Preheat oven to 350°F.
Make topping: Cut pineapple crosswise into 3/8-inch-thick pieces. Melt butter in skillet. Add brown sugar and simmer over moderate heat, stirring, four minutes. Remove from heat. Arrange pineapple on top of sugar mixture in concentric circles, overlapping pieces slightly.
Make batter: Sift together flour, baking powder, and salt. Beat butter in a large bowl with an electric mixer until light and fluffy, then gradually beat in granulated sugar. Add eggs, one at a time, beating well after each addition. Beat in vanilla and rum. Add half of flour mixture and beat on low speed just until blended. Beat in pineapple juice, then add remaining flour mixture, beating just until blended. (Batter may appear slightly curdled.)
Spoon batter over pineapple topping and spread evenly. Bake cake in middle of oven until golden and a tester comes out clean, about 45 minutes. Let cake stand in skillet five minutes. Invert a plate over skillet and invert cake onto plate (keeping plate and skillet firmly pressed together). Replace any pineapple stuck to bottom of skillet. Sprinkle rum over cake and cool on plate on a rack.
Serve cake just warm or at room temperature.
Do ahead: Cake may be made one day ahead and chilled, covered. Bring to room temperature before serving.

Tuesday, September 11, 2012

Warm Tuscan nights

Wine. Good food. Romance. These words come to mind when one dreams of Tuscany.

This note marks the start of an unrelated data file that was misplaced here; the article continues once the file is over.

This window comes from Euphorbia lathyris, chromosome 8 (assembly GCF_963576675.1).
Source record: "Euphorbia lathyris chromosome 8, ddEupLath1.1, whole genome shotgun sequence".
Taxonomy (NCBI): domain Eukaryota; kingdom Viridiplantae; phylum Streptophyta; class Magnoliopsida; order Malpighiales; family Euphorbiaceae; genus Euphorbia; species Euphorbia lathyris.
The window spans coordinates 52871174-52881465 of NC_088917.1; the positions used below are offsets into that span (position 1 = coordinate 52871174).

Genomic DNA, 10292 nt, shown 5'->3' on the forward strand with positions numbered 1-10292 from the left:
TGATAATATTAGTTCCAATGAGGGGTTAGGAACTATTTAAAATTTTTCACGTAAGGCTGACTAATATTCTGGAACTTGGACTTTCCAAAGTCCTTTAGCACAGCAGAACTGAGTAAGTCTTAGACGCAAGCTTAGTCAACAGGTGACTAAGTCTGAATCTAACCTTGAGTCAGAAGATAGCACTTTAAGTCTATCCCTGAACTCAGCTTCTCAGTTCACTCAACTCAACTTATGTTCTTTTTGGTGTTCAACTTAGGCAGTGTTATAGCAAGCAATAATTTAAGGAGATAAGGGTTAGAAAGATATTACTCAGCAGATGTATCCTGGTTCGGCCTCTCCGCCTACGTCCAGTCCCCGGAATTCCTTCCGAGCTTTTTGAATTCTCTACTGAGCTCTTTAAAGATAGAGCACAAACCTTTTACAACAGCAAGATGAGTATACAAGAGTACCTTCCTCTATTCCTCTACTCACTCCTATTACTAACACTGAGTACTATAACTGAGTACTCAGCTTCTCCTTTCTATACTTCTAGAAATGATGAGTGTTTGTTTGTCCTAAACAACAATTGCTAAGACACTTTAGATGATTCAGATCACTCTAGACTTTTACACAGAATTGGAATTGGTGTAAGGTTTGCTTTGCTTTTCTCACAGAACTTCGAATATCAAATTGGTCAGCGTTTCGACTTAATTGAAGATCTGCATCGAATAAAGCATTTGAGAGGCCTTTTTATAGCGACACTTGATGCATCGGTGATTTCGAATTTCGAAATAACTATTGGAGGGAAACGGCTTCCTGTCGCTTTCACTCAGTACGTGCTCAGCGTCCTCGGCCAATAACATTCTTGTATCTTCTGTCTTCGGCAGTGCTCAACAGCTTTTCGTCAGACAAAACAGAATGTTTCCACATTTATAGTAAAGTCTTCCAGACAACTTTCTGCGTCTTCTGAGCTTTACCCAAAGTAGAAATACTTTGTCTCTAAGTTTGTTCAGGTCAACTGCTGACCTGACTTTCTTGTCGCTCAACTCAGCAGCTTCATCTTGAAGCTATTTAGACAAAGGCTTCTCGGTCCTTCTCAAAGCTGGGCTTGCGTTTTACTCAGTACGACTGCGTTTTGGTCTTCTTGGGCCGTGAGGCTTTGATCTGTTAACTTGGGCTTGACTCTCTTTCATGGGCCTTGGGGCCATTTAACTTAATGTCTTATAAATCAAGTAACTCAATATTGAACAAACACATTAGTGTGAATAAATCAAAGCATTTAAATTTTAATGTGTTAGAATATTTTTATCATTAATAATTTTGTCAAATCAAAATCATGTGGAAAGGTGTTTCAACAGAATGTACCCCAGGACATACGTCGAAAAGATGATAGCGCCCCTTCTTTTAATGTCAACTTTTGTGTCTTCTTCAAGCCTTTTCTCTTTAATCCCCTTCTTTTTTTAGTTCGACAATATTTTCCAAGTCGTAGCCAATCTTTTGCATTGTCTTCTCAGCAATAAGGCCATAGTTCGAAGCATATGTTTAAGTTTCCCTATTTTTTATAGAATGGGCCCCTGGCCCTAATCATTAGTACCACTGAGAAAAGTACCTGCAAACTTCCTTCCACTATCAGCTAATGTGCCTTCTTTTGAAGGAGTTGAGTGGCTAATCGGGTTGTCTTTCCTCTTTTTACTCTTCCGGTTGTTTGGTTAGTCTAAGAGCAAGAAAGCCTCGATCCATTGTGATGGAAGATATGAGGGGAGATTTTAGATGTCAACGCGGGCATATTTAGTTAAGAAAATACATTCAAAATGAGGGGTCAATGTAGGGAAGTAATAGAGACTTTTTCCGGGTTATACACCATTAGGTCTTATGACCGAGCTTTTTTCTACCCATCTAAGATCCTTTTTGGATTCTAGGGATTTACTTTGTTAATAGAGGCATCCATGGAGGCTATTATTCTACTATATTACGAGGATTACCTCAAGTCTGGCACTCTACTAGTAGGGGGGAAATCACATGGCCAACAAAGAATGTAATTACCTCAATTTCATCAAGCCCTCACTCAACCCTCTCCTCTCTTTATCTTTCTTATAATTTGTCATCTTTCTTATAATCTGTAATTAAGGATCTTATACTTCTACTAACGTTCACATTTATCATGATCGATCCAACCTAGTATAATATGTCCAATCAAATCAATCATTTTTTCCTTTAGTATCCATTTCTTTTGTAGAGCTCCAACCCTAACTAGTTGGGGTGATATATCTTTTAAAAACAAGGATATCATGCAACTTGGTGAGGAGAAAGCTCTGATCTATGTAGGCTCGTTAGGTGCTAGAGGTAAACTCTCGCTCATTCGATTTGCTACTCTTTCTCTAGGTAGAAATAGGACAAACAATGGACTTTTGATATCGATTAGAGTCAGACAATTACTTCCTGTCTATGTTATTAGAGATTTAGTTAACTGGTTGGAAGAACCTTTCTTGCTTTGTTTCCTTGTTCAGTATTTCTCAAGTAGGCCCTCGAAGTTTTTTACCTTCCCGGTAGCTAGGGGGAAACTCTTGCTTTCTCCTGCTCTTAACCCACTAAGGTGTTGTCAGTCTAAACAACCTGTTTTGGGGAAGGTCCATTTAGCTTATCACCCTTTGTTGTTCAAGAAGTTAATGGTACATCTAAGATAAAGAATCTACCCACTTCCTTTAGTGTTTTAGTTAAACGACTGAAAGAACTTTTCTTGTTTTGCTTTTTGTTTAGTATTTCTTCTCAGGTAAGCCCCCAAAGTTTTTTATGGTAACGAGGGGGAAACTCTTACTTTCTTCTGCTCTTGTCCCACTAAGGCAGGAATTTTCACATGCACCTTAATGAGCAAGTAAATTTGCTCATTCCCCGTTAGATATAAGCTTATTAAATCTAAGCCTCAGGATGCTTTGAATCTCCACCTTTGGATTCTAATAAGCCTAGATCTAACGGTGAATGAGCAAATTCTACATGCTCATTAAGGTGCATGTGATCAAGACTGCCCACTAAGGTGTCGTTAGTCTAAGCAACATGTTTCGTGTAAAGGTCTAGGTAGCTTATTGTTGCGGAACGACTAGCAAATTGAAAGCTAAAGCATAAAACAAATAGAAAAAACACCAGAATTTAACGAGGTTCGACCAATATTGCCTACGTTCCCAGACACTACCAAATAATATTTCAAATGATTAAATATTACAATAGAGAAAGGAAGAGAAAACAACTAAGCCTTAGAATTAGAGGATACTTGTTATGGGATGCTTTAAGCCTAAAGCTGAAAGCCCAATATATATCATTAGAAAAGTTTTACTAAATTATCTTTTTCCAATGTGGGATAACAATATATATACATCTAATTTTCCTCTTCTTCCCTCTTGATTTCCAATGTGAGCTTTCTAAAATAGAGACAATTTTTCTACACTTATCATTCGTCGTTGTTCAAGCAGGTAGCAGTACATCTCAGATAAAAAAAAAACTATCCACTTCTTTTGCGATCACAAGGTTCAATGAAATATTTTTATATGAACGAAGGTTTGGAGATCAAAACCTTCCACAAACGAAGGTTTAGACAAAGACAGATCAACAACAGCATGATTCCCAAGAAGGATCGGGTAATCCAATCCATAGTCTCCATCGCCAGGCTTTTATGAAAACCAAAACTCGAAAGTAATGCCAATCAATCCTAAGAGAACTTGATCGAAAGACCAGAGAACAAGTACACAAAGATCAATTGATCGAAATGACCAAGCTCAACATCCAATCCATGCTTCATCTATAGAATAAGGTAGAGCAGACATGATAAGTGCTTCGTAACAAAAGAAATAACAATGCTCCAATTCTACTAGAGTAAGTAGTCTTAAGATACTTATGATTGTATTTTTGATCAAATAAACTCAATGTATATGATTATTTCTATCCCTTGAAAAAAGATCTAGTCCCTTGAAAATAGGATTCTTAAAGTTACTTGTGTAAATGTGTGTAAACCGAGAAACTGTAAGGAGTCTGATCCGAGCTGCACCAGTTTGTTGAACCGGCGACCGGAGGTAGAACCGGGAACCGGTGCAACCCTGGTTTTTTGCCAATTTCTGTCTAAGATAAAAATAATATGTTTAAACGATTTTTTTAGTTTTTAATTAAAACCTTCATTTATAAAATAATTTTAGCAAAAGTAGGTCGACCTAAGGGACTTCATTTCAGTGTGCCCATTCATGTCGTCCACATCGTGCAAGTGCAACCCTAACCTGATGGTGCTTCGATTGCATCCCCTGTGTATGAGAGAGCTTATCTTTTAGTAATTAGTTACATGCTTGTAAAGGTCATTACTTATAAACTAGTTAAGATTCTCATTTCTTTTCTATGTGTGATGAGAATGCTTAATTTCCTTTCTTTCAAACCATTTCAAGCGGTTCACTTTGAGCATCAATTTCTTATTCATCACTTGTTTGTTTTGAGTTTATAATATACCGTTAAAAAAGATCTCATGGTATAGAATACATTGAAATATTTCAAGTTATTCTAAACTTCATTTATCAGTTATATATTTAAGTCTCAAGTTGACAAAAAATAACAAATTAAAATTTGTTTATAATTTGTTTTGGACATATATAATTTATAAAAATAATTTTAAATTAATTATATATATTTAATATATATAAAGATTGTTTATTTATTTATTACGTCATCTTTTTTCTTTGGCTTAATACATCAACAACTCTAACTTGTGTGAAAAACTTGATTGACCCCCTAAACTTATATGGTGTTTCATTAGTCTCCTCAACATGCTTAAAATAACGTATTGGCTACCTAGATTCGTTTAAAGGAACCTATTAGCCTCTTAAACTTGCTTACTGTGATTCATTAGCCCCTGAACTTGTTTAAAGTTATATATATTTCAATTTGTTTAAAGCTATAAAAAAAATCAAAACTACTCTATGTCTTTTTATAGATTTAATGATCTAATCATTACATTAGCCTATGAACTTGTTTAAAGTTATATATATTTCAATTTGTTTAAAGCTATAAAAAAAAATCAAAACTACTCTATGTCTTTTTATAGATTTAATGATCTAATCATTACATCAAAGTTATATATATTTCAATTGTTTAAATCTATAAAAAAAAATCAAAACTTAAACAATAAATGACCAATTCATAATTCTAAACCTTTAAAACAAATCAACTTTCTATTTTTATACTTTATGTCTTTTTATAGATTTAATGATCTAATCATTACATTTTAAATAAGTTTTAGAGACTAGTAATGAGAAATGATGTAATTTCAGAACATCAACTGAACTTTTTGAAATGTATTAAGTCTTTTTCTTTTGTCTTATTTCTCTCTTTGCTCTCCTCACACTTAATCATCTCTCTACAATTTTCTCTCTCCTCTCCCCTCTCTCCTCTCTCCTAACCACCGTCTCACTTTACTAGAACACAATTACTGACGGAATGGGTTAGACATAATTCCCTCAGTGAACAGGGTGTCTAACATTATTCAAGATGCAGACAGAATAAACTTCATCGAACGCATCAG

Your eyes feed on rolling hills and olive trees; on terra cotta brick and cypress pines. Your nose tingles with the scent of oregano and basil herbs…and your whole body feels warm from that typical bright Tuscan sun.

We escaped to the Chianti region, between Firenze (Florence) and Siena, where you will not come across one drop of bad wine. Chianti red wine is quite special as it must contain at least 80-100% Sangiovese grapes to be labeled Chianti. 

Tuscany offers an abundance of accommodation, leaving you spoilt for choice. No matter what your budget is, you’ll find something that suits you. My only tip is to stay somewhere with a pool. Check out local farmers markets on the weekend in 'Greve in Chianti' and eat THE most delicious ice cream in Castellina in Chianti – a place called Gelateria l'Antica Delizia. TDF ice cream!!! No joke.